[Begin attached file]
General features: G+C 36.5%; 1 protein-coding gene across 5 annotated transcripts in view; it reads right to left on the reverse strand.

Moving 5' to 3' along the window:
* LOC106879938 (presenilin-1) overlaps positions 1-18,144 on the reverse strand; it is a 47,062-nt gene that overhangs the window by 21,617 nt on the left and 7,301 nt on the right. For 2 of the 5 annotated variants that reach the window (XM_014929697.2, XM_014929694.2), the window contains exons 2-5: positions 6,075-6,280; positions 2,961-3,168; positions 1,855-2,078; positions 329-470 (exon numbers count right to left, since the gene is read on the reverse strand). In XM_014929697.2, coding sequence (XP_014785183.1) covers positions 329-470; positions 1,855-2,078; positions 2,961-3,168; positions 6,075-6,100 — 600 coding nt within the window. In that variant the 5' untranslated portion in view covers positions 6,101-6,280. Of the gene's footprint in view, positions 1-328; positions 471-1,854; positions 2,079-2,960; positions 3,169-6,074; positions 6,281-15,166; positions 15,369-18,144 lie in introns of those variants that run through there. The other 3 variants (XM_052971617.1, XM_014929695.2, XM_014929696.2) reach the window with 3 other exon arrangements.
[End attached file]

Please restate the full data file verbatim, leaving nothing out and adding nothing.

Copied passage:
General features: G+C 36.5%; 1 protein-coding gene across 5 annotated transcripts in view; it reads right to left on the reverse strand.

Moving 5' to 3' along the window:
* LOC106879938 (presenilin-1) overlaps positions 1-18,144 on the reverse strand; it is a 47,062-nt gene that overhangs the window by 21,617 nt on the left and 7,301 nt on the right. For 2 of the 5 annotated variants that reach the window (XM_014929697.2, XM_014929694.2), the window contains exons 2-5: positions 6,075-6,280; positions 2,961-3,168; positions 1,855-2,078; positions 329-470 (exon numbers count right to left, since the gene is read on the reverse strand). In XM_014929697.2, coding sequence (XP_014785183.1) covers positions 329-470; positions 1,855-2,078; positions 2,961-3,168; positions 6,075-6,100 — 600 coding nt within the window. In that variant the 5' untranslated portion in view covers positions 6,101-6,280. Of the gene's footprint in view, positions 1-328; positions 471-1,854; positions 2,079-2,960; positions 3,169-6,074; positions 6,281-15,166; positions 15,369-18,144 lie in introns of those variants that run through there. The other 3 variants (XM_052971617.1, XM_014929695.2, XM_014929696.2) reach the window with 3 other exon arrangements.